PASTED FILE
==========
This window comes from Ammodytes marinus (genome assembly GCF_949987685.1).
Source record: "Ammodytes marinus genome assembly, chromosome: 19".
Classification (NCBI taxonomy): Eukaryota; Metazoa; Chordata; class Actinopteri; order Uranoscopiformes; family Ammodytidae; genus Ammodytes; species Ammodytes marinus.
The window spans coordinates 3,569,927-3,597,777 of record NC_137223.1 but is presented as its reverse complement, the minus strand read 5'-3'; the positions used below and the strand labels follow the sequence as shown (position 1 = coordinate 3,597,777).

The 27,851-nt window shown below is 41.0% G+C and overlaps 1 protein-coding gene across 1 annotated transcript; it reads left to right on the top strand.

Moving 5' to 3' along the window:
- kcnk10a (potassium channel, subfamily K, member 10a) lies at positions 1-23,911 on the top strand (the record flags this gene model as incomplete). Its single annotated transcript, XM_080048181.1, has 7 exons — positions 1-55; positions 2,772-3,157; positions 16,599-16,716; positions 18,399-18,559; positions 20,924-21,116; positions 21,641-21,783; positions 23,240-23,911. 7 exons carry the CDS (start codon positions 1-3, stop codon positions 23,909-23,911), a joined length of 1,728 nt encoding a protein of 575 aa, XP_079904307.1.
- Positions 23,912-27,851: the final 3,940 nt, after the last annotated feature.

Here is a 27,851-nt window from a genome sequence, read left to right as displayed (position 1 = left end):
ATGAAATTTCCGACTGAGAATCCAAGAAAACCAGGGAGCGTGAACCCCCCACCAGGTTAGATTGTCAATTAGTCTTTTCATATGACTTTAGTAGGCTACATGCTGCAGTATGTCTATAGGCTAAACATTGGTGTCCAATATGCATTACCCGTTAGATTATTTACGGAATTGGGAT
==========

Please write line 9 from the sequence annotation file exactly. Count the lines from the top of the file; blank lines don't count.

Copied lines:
Here is a 27,851-nt window from a genome sequence, read left to right as displayed (position 1 = left end):